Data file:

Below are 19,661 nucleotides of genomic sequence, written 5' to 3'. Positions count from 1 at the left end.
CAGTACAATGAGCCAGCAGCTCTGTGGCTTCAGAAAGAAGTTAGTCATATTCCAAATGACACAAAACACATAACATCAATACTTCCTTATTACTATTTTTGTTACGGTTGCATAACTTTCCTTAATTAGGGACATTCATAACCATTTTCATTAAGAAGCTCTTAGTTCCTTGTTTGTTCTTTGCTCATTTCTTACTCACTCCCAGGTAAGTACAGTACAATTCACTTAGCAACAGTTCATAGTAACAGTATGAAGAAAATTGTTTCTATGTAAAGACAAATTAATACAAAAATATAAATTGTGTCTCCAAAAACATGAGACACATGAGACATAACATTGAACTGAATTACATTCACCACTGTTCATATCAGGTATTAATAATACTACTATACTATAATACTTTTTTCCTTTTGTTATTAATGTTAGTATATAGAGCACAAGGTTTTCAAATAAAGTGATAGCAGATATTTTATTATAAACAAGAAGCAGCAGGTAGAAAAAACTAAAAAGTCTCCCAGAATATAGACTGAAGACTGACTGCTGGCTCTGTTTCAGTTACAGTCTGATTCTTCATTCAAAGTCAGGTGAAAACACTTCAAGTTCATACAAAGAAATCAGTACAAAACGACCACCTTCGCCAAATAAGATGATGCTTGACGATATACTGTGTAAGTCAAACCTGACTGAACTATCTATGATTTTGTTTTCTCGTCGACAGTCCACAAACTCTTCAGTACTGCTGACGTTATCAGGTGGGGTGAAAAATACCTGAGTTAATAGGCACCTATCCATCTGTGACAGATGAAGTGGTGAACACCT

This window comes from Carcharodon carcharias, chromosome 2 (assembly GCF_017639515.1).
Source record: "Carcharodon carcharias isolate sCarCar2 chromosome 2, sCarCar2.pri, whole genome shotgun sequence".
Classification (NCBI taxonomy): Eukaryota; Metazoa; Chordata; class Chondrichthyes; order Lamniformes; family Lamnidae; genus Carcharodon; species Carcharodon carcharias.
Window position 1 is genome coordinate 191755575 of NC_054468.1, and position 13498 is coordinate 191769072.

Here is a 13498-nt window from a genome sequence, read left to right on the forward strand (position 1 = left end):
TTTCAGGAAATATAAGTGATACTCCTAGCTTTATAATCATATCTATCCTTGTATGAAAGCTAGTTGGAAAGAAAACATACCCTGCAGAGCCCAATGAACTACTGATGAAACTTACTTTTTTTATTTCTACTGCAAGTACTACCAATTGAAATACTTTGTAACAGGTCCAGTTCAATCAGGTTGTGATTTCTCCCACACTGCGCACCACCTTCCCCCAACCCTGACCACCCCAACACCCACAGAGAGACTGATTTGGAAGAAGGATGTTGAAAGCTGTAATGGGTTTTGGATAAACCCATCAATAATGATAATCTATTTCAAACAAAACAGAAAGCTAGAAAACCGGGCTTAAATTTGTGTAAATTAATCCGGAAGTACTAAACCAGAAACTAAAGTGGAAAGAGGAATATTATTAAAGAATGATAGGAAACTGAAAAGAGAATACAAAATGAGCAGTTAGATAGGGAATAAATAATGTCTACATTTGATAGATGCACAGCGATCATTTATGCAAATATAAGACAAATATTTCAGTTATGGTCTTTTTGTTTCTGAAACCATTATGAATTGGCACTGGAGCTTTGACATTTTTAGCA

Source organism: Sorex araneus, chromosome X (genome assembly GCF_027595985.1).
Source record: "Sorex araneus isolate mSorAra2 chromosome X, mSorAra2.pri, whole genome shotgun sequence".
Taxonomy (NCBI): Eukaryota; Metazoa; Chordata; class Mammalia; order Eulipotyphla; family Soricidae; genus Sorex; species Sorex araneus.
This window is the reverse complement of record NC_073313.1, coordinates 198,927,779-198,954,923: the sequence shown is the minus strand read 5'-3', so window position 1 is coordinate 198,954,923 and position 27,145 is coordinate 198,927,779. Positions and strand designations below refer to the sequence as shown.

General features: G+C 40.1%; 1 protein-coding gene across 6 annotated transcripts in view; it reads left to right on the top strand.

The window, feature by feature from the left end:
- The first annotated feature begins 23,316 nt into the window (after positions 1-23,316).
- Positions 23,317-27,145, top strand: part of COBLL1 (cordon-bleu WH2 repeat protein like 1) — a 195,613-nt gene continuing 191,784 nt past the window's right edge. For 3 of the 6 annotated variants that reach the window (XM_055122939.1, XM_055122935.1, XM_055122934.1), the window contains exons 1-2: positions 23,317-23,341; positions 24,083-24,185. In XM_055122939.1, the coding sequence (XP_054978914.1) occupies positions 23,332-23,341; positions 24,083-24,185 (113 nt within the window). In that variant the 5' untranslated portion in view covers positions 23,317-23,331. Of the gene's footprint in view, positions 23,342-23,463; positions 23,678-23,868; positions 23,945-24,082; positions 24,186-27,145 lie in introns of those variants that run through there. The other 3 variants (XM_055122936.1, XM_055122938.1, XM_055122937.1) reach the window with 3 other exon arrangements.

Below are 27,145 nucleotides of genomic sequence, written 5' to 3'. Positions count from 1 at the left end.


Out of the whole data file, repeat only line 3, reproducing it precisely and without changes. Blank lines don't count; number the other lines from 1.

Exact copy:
This window comes from Carcharodon carcharias, chromosome 2 (assembly GCF_017639515.1).